I love this bull, a strange admission especially as I would put bulls with bears in the category of animals I abhor. I used to be afraid of lions, legacy of a childhood spent watching too many wildlife programs but living in Ireland I figure I am relatively safe. Once I spent time in Africa and I found out that many wild animals including lions will give you a chance to escape if you wander into their territory. Not so bears or bulls who, it seems to me, kill out of sheer crankiness. If a lion eats you at least know it was because he was hungry and, if you are of a prosaic turn of mind, you can be comforted with the last thought that your life was of some use.
On my cycles about the countryside I often pass this bull. Usually he is sitting gloomily somewhere in his muddy enclosure which was once the front yard of a now abandoned house. His view is screened by trees on one side and by the backs of farm buildings on another. The low wall and gate that faces the narrow, shadowed road are topped by wire.
There is an aura of loneliness about him trapped in this run down place and I think that’s why I am drawn to him despite my opinions. He is all alone like me and off the beaten path. I stopped once to look at him. He heaved himself up and ambled over slowly but with intent, his massive muscles rippling under what could, to a hysterical imagination, look like a blood splotched hide.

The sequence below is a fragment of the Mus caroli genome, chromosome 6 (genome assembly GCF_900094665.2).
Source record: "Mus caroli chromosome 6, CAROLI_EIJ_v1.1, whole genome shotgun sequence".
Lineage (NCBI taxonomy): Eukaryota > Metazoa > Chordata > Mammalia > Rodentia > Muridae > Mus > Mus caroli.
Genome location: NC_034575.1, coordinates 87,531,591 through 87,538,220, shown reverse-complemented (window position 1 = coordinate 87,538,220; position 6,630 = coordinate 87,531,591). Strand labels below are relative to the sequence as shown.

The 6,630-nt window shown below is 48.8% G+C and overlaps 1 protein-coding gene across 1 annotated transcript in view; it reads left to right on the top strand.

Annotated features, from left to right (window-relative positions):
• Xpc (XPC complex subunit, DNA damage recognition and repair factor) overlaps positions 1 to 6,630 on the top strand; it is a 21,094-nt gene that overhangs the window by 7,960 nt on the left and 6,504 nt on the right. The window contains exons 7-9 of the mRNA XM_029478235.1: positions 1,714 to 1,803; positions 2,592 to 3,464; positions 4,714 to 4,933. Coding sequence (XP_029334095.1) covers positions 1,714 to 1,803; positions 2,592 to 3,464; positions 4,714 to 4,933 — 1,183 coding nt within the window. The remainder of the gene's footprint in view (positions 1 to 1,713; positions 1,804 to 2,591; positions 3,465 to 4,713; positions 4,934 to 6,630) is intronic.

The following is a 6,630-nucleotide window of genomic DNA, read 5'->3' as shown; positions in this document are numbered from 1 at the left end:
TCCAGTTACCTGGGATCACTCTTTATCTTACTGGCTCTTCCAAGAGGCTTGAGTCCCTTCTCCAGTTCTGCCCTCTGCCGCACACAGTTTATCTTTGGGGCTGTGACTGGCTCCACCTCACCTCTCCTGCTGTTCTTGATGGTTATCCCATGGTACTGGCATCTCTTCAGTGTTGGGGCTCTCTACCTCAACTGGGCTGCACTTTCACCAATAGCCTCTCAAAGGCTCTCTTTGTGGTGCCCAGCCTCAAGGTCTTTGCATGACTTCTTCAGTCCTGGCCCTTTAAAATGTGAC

Black and white bulls are supposed to be the most bad-tempered but as he began nosing at the wire I saw his flat, violent eyes, his petulant mouth and I realised he was not trying to get closer to me to commune and to sympathise. When he started bellowing I decided it was time to leave. As I cycled away I couldn’t help thinking that that’s how people must see me too: ready to burst through my wall to cantankerously trample to all about me to goo. It might not be an unfair assumption some days either.